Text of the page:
NOTES-Chapter2

NOTES-Chapter2 - Some Useful Summations 1. Geometric...

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Unformatted text preview: Some Useful Summations 1. Geometric Progression X i =0 a i = 1 1- a | a | < 1 2. N X i =0 a i = if a = 0 N + 1 if a = 1 1- a N +1 1- a otherwise 3. X i =0 ia i = a (1- a ) 2 | a | < 1 (Take the derivative in Example 1 above) 4. N X i =1 i = N ( N + 1) 2 5. N X i =1 i 2 = N ( N + 1)(2 N + 1) 6 6. Sinc Function sinc x = sin x x 7. Taylor Series Expansion of an Exponential e x = X i =0 x i i ! 1 ECE161A Discrete Time Linear Systems 1. A second course in signal processing. 2. Have seen discrete time signals and systems as well as Z-transforms. 3. Will study 2 new transforms: DTFT, DFT 4. Will use Matlab for signal processing applications 5. Will discuss filters and will filter signals in Matlab 6. Will learn Fast Fourier Transform (FFT) which is used in many practi- cal applications such as spectrum analyzer, EKG systems, compression systems, etc. 7. In summary, we will cover an introduction to the important area of DIGITAL SIGNAL PROCESSING. Definition: A discrete time signal is one that is defined only for discrete points in time (hourly, every second, etc.) Ex.: An image on a computer is a discrete signal. It is defined only at discrete points in space, called pixels. Ex.: Any signal on a computer which is a list of numbers is a discrete signal. Ex.: A picture taken with a digital camera is a discrete signal. Ex.: A DVD format movie is a discrete signal. Ex.: An MP3 file is a discrete signal. 2 Chapter 2 Discrete-Time Signals and Systems We assume that we derived a discrete-time signal from a continuous time signal via sampling . Given x a ( t ) to be a continuous time signal, x a ( nT ) is the value of x a ( t ) at t = nT . The discrete-time signal x [ n ] is defined only for n an integer. So if we derive x [ n ] from x a ( t ) by sampling every T seconds, where T is the sample period, we get: x a ( nT ) = x a ( t ) | t = nT x [ n ] = x a ( nT ) = x a ( t ) | t = nT We will not necessarily assume that x [ n ] is a discrete amplitude signal. A signal that is both discrete time and discrete amplitude is known as a digital signal. You will see these in later communications courses but a well-known example of a digital signal is music on a compact disk. Note that a discrete-time signal need not be generated by explicitly sam- pling a continuous-time signal. Some signals are inherently discrete time, such as computer bit sequences, and some signals are implicitly sampled, such as the daily DJIA or yearly temperature averages. Discrete-Time Signals and Systems Remember the square brackets! Read (skim) the example of Euler integration in the book but we will cover difference equations in Chapter 10 and when we discuss the Z-transform....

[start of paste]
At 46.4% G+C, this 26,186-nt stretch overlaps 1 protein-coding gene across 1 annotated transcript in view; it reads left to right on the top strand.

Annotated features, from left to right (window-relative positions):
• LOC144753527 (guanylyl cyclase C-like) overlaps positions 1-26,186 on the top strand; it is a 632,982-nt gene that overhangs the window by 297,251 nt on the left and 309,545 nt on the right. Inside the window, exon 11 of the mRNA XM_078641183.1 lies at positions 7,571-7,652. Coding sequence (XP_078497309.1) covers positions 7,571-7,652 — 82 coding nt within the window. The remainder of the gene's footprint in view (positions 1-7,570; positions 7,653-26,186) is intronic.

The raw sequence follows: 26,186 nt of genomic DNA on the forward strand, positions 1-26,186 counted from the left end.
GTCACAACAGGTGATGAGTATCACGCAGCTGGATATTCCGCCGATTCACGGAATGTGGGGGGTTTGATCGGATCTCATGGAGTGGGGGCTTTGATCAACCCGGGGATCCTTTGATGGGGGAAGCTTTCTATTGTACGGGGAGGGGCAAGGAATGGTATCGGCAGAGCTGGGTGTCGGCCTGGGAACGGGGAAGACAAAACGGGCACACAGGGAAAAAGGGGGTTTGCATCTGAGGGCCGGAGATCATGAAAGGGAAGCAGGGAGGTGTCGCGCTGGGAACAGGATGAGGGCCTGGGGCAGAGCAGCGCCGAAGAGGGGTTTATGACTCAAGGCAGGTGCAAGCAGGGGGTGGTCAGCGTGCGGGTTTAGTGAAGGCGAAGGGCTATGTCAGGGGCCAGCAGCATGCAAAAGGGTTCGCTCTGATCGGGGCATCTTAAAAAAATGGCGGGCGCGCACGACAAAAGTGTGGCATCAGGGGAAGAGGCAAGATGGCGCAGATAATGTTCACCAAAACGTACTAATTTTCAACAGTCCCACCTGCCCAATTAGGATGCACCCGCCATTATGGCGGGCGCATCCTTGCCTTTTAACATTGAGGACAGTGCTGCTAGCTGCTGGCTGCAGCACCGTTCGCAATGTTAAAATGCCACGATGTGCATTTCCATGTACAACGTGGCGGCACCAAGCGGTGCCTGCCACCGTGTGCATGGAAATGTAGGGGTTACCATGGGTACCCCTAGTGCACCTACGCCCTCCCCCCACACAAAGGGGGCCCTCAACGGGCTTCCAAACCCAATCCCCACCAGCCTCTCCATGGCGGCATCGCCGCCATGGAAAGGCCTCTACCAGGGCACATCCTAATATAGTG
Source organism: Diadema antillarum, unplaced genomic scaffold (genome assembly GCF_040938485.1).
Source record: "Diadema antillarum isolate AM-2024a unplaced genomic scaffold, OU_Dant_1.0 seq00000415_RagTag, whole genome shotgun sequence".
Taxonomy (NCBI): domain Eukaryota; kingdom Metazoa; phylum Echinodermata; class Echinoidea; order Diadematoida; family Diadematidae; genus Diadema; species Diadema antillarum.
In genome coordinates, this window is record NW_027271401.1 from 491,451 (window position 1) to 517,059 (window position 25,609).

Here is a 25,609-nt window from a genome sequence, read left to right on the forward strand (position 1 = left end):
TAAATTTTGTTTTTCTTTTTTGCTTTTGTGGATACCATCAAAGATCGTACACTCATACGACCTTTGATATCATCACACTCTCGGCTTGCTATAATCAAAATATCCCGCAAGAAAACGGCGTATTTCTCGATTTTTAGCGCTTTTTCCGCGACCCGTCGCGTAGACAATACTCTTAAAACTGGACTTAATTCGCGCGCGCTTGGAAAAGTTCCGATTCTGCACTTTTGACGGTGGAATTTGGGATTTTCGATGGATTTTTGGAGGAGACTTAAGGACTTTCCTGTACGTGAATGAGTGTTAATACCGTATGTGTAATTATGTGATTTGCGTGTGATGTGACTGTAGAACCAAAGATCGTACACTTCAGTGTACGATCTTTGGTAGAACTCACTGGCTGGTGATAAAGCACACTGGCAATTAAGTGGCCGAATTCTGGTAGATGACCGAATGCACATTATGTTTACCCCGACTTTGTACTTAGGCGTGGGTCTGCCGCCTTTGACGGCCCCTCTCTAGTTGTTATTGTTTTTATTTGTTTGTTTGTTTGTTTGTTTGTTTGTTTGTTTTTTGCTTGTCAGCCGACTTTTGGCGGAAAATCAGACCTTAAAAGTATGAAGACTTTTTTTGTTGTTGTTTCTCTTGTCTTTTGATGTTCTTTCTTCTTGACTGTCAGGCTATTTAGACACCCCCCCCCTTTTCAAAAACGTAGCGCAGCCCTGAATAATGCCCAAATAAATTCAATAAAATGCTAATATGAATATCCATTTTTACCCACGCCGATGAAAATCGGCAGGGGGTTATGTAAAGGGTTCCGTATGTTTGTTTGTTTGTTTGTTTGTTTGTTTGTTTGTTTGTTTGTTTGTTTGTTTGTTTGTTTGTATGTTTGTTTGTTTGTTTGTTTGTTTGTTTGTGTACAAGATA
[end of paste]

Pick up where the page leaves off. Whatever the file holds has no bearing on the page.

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This note was uploaded on 09/10/2010 for the course ECE 107 taught by Professor Fullterton during the Spring '07 term at UCSD.

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NOTES-Chapter2 - Some Useful Summations 1. Geometric...

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